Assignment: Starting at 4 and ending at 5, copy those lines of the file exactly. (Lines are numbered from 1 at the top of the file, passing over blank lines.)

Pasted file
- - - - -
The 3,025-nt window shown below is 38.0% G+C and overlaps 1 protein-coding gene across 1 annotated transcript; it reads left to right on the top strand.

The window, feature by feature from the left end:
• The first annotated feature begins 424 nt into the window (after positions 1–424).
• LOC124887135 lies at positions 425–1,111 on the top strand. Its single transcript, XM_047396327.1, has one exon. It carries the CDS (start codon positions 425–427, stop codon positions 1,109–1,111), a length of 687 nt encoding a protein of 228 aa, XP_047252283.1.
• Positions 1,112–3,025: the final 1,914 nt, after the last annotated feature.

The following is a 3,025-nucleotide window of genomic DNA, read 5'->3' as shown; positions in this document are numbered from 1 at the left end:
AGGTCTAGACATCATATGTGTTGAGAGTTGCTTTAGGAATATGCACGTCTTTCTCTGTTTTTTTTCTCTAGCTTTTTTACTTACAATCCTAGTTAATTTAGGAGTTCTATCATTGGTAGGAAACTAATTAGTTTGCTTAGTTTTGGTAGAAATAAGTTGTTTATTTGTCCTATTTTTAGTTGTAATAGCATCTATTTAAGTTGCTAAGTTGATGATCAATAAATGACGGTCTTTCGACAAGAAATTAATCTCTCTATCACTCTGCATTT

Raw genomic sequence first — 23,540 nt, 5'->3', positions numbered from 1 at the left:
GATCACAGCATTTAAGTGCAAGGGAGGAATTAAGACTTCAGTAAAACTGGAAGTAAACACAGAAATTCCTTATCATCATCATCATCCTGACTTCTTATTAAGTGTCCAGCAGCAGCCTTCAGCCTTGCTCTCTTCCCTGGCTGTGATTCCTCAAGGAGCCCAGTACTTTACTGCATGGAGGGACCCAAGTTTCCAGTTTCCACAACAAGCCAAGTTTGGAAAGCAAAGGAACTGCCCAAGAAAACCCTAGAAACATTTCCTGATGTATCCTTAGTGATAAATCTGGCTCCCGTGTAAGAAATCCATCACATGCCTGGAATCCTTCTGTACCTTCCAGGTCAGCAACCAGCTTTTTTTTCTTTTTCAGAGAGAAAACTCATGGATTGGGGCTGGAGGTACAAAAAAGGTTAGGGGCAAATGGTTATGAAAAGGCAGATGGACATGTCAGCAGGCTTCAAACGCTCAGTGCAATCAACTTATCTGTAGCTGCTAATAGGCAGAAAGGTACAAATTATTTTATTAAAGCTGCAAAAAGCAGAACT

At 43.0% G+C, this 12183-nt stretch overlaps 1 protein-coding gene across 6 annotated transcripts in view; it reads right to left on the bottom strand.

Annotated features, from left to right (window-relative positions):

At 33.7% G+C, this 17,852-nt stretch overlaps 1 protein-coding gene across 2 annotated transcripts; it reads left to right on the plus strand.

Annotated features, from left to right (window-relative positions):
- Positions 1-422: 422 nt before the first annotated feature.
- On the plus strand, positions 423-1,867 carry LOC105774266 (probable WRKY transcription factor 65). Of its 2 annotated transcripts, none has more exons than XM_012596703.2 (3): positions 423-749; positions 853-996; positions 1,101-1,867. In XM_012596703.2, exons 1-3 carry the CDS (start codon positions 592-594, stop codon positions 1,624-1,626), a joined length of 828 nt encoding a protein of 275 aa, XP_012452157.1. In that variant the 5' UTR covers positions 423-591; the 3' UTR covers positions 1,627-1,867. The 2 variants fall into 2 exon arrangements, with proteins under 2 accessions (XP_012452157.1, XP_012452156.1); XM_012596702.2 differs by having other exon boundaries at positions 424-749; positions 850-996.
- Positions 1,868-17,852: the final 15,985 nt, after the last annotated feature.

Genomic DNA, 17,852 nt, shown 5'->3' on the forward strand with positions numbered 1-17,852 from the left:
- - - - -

• LOC124887135 lies at positions 425–1,111 on the top strand. Its single transcript, XM_047396327.1, has one exon. It carries the CDS (start codon positions 425–427, stop codon positions 1,109–1,111), a length of 687 nt encoding a protein of 228 aa, XP_047252283.1.
• Positions 1,112–3,025: the final 1,914 nt, after the last annotated feature.